References in periodicals archive ?
The net result is that in this market, adverse selection is eliminated: the insureds are not more likely than those without insurance to use long-term care.
The present paper is concerned with the potential impact of adverse selection as an outcome of employees' attitudes toward indirect cost control efforts.
There are no simple answers to the adverse selection problem, other than insisting that everyone purchase the insurance.
Consequently, we expect a lower magnitude of the spreads, of the adverse selection component of the spread, and of the PIN for those issues where additional information is revealed between the filing of the prospectus and the offer date.
In this context, we loosely define adverse selection as the risk an insurer faces because only those who benefit from insurance at the offered price will buy it.
In theory, adverse selection arises because those in good health and with low risk of health problems choose not to purchase health insurance because premiums based on average health risks do not adequately reflect their relatively better health.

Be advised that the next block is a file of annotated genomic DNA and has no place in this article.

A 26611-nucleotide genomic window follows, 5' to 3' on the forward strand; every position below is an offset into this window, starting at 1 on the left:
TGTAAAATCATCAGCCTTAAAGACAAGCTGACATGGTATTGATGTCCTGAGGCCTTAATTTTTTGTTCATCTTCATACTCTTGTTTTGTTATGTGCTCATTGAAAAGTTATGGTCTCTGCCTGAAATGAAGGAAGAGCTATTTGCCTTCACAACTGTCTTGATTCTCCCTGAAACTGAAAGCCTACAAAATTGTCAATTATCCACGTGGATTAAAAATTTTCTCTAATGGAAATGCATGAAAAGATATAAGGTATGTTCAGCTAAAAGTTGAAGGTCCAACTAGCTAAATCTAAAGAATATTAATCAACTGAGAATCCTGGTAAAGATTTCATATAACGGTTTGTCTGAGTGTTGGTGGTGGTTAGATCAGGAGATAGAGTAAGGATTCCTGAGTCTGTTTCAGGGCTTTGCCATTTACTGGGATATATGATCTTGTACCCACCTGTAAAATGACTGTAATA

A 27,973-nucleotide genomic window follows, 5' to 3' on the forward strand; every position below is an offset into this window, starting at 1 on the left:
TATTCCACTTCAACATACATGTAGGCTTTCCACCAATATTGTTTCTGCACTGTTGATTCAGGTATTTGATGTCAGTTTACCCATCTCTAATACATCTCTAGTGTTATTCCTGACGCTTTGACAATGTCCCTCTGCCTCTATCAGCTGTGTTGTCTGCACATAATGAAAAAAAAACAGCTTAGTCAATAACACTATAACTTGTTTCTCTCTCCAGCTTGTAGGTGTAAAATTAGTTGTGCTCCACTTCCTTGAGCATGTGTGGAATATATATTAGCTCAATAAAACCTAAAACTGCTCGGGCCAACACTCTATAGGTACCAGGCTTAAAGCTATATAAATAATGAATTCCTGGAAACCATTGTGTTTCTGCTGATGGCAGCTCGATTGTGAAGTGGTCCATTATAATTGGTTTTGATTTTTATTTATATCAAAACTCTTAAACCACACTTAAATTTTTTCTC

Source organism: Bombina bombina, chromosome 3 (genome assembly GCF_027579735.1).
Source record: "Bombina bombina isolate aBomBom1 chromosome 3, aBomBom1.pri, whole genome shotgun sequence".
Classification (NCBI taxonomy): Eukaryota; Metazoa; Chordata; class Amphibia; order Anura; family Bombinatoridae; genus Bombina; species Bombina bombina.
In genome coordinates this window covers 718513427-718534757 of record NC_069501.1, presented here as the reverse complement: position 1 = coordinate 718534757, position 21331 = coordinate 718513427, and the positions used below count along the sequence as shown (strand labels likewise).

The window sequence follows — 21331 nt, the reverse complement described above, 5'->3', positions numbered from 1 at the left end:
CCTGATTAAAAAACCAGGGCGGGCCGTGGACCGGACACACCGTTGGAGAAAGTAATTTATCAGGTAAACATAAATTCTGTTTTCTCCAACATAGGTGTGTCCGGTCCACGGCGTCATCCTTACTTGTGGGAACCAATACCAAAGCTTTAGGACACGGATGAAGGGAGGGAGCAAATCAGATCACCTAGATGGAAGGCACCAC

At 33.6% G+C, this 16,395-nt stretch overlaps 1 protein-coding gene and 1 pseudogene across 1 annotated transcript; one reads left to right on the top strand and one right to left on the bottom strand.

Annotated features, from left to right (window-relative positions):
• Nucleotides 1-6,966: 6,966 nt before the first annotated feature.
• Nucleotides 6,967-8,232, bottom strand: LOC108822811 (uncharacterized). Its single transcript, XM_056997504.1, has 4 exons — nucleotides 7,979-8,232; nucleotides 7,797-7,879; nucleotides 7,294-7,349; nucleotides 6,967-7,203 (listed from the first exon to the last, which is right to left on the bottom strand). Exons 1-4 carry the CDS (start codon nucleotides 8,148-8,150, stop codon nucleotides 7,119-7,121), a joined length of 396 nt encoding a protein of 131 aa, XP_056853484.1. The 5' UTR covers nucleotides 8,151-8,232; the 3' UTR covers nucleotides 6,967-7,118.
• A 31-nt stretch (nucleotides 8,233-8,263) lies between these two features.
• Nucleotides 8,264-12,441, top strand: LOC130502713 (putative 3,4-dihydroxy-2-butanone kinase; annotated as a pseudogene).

In this paper, we extend the work of Genesove (1993) and Chezum and Wimmer (1997) and Wimmer and Chezum (2003) by characterizing adverse selection as a sample selection problem in a setting in which sellers possess (1) an informational advantage over buyers and (2) characteristics that correlate with both seller incentives to select goods adversely and the quality of goods produced.
In this article, we investigate the empirical tractability of the adverse selection risks associated with capital structure from 4,114 first-round Canadian venture capital investments.
Adverse selection is a situation where asymmetric information results in high-quality goods or high-quality consumers being squeezed out of transactions because they are unable to demonstrate their true quality.
From own damage cover to adverse selection, the insurance world is full of jargon that's difficult for consumers to cut through.
Before 2014, health insurers have often required employers to meet minimum participation requirements to meet their underwriting requirements and avoid adverse selection.
I will focus on three of the most important lessons: risk pooling is essential, adverse selection is real and purchase mandates are required to manage both.